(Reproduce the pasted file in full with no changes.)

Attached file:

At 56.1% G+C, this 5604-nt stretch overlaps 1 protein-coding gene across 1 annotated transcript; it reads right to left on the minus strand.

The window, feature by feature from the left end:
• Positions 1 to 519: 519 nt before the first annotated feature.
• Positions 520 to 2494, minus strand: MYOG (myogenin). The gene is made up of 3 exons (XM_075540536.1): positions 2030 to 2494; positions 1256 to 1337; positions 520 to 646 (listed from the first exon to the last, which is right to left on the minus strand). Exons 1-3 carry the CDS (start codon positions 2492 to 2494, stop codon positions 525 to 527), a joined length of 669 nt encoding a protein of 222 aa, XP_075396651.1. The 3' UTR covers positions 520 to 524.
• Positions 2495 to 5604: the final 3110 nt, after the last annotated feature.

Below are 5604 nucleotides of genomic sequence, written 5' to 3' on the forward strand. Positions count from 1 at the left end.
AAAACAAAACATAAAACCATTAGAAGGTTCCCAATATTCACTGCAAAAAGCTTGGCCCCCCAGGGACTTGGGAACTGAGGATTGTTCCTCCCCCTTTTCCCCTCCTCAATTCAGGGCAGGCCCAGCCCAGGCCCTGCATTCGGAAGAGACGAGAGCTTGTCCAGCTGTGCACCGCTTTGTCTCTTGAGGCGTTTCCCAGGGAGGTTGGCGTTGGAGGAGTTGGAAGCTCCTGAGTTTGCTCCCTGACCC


At 56.1% G+C, this 5604-nt stretch overlaps 1 protein-coding gene across 1 annotated transcript; it reads right to left on the minus strand.

The window, feature by feature from the left end:
• Positions 1 to 519: 519 nt before the first annotated feature.
• Positions 520 to 2494, minus strand: MYOG (myogenin). The gene is made up of 3 exons (XM_075540536.1): positions 2030 to 2494; positions 1256 to 1337; positions 520 to 646 (listed from the first exon to the last, which is right to left on the minus strand). Exons 1-3 carry the CDS (start codon positions 2492 to 2494, stop codon positions 525 to 527), a joined length of 669 nt encoding a protein of 222 aa, XP_075396651.1. The 3' UTR covers positions 520 to 524.
• Positions 2495 to 5604: the final 3110 nt, after the last annotated feature.

Below are 5604 nucleotides of genomic sequence, written 5' to 3' on the forward strand. Positions count from 1 at the left end.
AAAACAAAACATAAAACCATTAGAAGGTTCCCAATATTCACTGCAAAAAGCTTGGCCCCCCAGGGACTTGGGAACTGAGGATTGTTCCTCCCCCTTTTCCCCTCCTCAATTCAGGGCAGGCCCAGCCCAGGCCCTGCATTCGGAAGAGACGAGAGCTTGTCCAGCTGTGCACCGCTTTGTCTCTTGAGGCGTTTCCCAGGGAGGTTGGCGTTGGAGGAGTTGGAAGCTCCTGAGTTTGCTCCCTGACCC